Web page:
Mexico will protect its companies with business in Cuba before US sanctions
Mexico lamented on Wednesday the US decision to apply Title III of the Helms-Burton Act, which allows claims to companies from third countries linked to an expropriated property in the Cuban Revolution, and assured that it will protect its companies that do business or have an interest in doing it on the island.
"As it has done historically, Mexico rejects the application of unilateral trade laws with an extraterritorial nature, because they violate the norms of international law," the Mexican Foreign Ministry said in a bulletin.
By establishing its position on the announcement of the application of Title III of the Helms-Burton Act, Mexico ratified its support for the end of the economic and commercial blockade imposed on Cuba.
The application of this Title will allow US citizens to file lawsuits as of May 2 against companies that use confiscated properties after the Cuban Revolution in 1959.
Mexico pointed out that the measure may affect foreign companies in Cuba, so "it will protect Mexican companies that do or have an interest in doing business with Cuba and that could be affected."
On this day, the Secretary of State of the United States, Mike Pompeo, announced the activation for the first time in the history of a measure that will allow claiming before US courts properties expropriated by the Cuban Revolution.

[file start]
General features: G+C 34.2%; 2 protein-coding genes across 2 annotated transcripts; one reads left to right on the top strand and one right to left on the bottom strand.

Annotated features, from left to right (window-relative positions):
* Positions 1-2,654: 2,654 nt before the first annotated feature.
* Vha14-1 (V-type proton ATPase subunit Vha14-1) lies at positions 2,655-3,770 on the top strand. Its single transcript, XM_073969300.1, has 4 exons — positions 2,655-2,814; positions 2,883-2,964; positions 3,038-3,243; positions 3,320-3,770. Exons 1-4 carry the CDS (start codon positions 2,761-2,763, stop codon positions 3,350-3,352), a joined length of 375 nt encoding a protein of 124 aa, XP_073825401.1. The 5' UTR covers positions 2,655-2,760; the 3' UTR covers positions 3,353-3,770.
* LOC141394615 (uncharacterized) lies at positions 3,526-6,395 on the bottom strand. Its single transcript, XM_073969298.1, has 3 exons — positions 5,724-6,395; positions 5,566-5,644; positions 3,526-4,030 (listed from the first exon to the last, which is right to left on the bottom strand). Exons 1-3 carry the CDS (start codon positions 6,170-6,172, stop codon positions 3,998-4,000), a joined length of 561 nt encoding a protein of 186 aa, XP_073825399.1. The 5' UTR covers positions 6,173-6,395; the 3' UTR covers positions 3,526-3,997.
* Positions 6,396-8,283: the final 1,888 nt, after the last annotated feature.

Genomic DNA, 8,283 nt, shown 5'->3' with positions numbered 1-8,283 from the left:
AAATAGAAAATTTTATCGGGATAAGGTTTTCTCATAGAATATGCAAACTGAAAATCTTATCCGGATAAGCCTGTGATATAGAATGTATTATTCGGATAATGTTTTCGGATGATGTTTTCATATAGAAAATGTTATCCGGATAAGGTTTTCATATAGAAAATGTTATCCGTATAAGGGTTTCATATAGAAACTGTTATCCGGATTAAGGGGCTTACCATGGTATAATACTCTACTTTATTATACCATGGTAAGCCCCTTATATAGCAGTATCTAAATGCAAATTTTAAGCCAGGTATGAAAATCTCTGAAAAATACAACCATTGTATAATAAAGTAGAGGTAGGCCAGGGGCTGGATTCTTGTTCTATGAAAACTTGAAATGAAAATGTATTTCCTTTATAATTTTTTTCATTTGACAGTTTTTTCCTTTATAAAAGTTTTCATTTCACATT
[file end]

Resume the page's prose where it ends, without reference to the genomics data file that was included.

"The Administration of (Donald) Trump will no longer suspend Title III (of the Helms-Burton Act), a decision that will take effect on May 2," Pompeo told a news conference.
This policy change will open the door to demands in the US against companies around the world, including Spanish hotel chains such as Meliá, Barceló and Iberostar; as well as the Canadian company Sherritt, dedicated to the mining sector and one of the main foreign investors on the island.
United Kingdom condemns new US sanctions against foreign companies with business with Cuba
The United Kingdom expressed its concern over the new requirements of the United States for foreign companies to stick to their sanctions against Cuba, which were rejected by Great Britain and other European nations.
"The extraterritorial application (...) of sanctions, which we consider illegal under international law, threatens to damage European and British companies that do legitimate business in Cuba by exposing them to liability before US courts," it said in a statement on Thursday the Office of Foreign Affairs of the United Kingdom.
"We will work together with the EU to protect the interests of our companies," the statement added.
On Wednesday, the Donald Trump administration imposed new sanctions and other punitive measures on the governments of Cuba and Venezuela, seeking to increase US pressure on Havana to stop supporting Venezuelan President Nicolás Maduro.